Well to be remembered are his words in James 3:5, “Even so the tongue is a little member and boasts great things. See how great a forest a little fire kindles!”.

Lots of men confess Christ. Do they live in Him by faith?   

These things follow on the heel of the brother of Jesus saying a few verses earlier in Ch. 2:14-17:

What does it profit, my brethren, if someone says he has faith but does not have works? Can faith save him? If a brother or sister is naked and destitute of daily food, and one of you says to them, “Depart in peace, be warmed and filled,” but you do not give them the things which are needed for the body, what does it profit? Thus also faith by itself, if it does not have works, is dead.

The guy who feeds the hungry when he sees them hungry actually does something worthwhile, while a person who promises to feed them doesn’t actually accomplish anything, other than maybe getting some others to like him by proxy, or he gets your votes. In fact, to make an oath to do and then not do is simply at the end of the day, a lie. We get kind of numb to that because we live in a world where lots of folks do this. They volunteer for something and then don’t show up. They want to be seen to be actively engaged, but slink away when the first shovel of dirt needs to be moved. We all could lift up our own case of seeing this, or maybe we are that someone.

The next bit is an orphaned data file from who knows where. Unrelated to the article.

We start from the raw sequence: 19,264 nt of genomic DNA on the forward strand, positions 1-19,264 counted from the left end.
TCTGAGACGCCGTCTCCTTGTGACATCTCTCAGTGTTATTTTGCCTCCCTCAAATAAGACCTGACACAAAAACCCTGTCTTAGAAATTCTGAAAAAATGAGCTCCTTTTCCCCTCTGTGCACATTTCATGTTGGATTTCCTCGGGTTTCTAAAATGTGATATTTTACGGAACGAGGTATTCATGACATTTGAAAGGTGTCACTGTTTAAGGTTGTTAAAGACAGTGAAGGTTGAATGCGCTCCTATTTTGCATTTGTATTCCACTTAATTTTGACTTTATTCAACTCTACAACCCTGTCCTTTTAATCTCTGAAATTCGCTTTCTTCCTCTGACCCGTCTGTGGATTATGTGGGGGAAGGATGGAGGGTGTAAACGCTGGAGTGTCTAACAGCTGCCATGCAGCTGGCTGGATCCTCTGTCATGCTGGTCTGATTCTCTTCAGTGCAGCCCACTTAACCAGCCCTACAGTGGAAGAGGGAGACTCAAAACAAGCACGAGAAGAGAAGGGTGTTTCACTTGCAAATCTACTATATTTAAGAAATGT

The worst examples of this variety of behavior are often witnessed in those with authority over us. It’s no surprise that Congressional approval resides somewhere around the neighborhood of items like cholera or hurricanes, though maybe hurricanes are higher because they do in fact clean things up in a way that an elected official does not. Of course, who is in control of putting those men in charge? Well, we are. Maybe sometimes we ought to think as to whether or not holding our nose and choosing the least worst candidate is actually to be found engaging in their sin with them. Are Christians those who value truth or are we not? It’s a hard question to ask primarily because I am not sure we want to hear the answer. When we start making excuses for lying it’s not too long before we are lying about the lying to protect the liar. That’s not a good web to be weaving, for as Solomon writes, “A faithful witness does not lie, but a false witness breathes out lies.” In other words, the false speaker becomes his falsehood and cannot escape it.